Will targeting by likes allow marketers to promote their content directly to a competitor’s community? This may be Facebook’s way of ensuring that its pages are offering only high-quality content, and so increasing competition will encourage more bespoke and creative strategies and campaigns. Not to mention a vast increase in Facebook ad spend as a way of maintaining your place in the competitive ranks . . .
This may level the playing field somewhat in allowing smaller brands to advertise directly to their household name competitors, offering attractive competitions and rewards for their allegiance.
3. Facebook changes its terms on running competitions without third-party apps
Marketers struggled for a long time to be able to host a competition with limited barriers to entry. Many users don’t want to have to allow apps access to their profiles, or to add an email address to enter. A simple comment to win, like and share for extra entries – this used to be a big ‘no-no’ in the Facebook rule book. Many smaller brands used to flout this rule, but larger brands could not risk having their pages deleted after investing heavily in them.
Last week Facebook announced a change in its promotion terms, allowing marketers to host competitions on their pages without using a third-party app. The cost of having to build an app often meant some brands could not leverage the community they had built, having to use traditional methods such as hosting the competition on a blog or website. Brands were not allowed to ask users to like or comment as a method of entry, or post a photograph on their wall. Promotions and contests were, in basic terms, forced off the platform.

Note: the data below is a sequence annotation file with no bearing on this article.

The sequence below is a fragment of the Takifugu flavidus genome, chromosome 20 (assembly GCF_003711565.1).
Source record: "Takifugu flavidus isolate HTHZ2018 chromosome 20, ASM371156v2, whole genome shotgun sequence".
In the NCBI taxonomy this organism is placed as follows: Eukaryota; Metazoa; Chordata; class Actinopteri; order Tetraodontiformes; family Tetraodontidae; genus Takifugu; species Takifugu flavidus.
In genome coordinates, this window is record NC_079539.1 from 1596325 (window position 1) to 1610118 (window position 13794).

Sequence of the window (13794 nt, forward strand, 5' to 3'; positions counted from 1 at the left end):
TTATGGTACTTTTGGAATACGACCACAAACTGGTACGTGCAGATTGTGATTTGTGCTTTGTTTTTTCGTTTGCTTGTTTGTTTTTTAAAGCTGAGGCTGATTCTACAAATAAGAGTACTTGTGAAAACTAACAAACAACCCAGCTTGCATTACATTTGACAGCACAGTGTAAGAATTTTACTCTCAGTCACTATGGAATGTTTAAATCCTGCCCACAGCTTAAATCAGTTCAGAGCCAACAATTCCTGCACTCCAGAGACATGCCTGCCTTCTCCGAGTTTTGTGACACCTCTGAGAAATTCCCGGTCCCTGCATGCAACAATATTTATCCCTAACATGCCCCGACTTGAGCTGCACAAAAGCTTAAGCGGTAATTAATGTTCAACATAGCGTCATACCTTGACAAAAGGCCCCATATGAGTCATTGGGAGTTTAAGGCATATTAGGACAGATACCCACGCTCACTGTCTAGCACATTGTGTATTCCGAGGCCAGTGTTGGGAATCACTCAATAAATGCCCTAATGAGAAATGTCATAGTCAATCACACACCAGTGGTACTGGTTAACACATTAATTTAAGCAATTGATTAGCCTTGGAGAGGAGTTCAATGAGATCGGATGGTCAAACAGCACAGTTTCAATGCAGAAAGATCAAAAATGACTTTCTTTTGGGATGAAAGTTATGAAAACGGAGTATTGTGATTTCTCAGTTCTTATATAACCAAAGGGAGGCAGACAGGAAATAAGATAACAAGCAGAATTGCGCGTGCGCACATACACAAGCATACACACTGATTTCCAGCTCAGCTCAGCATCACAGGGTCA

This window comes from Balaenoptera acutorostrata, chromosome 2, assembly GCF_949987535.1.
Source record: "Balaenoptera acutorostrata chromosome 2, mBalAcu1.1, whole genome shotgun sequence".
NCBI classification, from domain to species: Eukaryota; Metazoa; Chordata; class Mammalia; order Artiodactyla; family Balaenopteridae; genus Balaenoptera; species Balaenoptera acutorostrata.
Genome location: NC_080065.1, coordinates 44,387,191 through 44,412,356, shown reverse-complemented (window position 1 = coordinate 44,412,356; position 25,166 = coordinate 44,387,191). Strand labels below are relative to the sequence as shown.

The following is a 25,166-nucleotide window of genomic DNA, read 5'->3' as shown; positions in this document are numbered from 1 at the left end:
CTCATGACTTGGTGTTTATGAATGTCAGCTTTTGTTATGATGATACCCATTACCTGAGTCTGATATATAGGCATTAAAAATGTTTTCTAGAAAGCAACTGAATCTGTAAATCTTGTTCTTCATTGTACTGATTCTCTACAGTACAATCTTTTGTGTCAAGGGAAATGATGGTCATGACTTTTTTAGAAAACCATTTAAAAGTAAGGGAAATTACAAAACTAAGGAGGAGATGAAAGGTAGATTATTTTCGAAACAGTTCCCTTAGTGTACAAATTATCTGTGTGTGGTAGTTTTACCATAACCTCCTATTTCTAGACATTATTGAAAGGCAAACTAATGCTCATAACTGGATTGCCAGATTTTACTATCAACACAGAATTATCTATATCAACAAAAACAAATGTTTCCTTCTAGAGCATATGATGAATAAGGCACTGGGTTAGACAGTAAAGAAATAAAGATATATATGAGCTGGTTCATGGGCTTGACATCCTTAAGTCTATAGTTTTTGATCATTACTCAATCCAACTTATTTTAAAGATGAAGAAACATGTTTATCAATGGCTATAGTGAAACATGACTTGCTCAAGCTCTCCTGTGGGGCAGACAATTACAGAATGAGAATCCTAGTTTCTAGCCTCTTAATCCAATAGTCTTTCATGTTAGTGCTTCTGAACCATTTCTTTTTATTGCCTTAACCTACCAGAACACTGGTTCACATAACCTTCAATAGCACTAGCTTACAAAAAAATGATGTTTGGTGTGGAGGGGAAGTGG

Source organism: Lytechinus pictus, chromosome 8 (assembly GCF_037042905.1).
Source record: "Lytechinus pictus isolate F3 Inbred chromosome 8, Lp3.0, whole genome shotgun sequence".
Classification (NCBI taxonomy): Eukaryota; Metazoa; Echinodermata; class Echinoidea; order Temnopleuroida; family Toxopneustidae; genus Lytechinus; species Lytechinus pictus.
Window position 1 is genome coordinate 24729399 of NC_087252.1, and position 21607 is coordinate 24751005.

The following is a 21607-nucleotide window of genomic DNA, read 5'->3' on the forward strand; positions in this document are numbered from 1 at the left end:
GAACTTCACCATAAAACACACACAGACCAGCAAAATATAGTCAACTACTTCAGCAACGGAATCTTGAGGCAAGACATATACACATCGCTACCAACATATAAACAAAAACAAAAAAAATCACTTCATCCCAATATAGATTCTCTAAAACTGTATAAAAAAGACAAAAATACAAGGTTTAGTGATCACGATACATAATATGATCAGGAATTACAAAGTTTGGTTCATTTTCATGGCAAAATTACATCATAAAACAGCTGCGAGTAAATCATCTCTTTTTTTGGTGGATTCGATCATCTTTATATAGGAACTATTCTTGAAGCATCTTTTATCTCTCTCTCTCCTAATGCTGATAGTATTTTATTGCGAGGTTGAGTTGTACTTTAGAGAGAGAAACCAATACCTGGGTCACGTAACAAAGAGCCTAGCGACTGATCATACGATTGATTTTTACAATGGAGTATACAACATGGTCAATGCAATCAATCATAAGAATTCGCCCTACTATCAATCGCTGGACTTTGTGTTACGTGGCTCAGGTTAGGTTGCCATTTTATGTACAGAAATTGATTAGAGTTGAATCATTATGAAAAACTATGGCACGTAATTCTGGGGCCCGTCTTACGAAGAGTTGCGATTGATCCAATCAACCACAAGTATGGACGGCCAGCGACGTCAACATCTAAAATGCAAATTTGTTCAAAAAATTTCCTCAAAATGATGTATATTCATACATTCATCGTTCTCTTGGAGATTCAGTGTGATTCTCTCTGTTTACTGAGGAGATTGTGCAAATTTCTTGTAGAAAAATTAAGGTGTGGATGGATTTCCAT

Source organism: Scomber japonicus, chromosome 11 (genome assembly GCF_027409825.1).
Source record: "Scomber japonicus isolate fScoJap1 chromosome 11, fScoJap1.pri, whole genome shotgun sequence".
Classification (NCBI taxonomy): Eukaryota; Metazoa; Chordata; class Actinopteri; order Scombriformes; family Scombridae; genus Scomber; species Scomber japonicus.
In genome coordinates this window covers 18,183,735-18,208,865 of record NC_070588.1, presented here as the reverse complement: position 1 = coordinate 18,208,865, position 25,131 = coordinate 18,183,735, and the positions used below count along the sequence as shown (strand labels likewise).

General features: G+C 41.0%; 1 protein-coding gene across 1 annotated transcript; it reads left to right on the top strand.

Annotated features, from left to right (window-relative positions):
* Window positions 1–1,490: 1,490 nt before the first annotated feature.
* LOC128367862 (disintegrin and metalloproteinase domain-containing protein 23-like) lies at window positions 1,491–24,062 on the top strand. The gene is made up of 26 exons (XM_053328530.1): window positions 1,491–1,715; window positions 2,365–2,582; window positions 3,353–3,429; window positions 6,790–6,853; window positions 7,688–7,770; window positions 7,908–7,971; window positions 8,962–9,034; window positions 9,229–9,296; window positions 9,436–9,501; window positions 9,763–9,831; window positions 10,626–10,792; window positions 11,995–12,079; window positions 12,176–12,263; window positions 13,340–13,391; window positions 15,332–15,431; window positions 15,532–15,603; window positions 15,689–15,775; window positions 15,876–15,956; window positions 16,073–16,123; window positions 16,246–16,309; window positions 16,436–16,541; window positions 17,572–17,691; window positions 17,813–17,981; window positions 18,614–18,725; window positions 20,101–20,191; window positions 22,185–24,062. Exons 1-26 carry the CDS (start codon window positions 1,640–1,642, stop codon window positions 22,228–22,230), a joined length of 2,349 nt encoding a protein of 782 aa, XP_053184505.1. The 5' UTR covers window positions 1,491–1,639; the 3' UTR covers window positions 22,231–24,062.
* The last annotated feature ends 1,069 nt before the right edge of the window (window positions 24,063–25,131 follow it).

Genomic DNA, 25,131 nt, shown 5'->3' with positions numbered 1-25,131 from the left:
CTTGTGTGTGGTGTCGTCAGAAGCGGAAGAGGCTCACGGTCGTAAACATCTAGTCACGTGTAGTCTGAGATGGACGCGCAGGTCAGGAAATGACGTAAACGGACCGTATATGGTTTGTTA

The change in terms now states “Promotions may be administered on Pages or within apps on Facebook.” Facebook states that pages can now:
- Collect entries by having users post on the Page or comment/like a Page post
- Collect entries by having users message the Page
- Utilize likes as a voting mechanism
This is great news for marketers in terms of being able to provide their communities with smaller, lower investment incentives for being part of the community. As competitions are shared very easily (with the right prize and post content) Facebook advertising and development costs can be kept down, and budget redistributed for frequent contests to attract fans.
Although ‘like and share’ competitions are easy to enter, brands should ask for a relevant and creative comment to accompany the entry process. This is both for weight in Edgerank and to ensure some form of user-generated content – ‘liked and shared’ commented 500 times over does not have as much value in generating interesting conversation on your page.
So why has Facebook changed the rules?
With an ever-increasing platform, it could be nigh on impossible to monitor and police every single business page. As abuse of terms by a page would need to be manually reported, this remains an inefficient model by which to grow. Pages still need to ensure their competitions and promotions clearly state that “the promotion is in no way sponsored,endorsed or administered by, or associated with, Facebook.”
As the number of users logging in via mobile vastly increases (819 million active monthly mobile users, August 2013), Facebook’s mobile app continues to display pages and their content in a wholly inaccurate manner. Getting page tabs and many apps to work on mobile continues to challenge the platform.
Facebook allows post images to contain 20% or less text in order to be approved for paid promotion. This will ensure that the platform doesn’t become a free-for-all of low-quality competition ads.
Despite the relaxed policy, however, community managers will now need to sift through comments and moderate posts with a potentially huge number of engagements. Voting mechanics and fair selection will need to be maintained and so a thumbs up for many campaigns as a whole, but a tad more work for those monitoring pages!
What are your thoughts on Facebook’s announcements? How will they affect you and your page?
Erin Simons is Social Media Account Director at Caliber. Connect with her on Google+.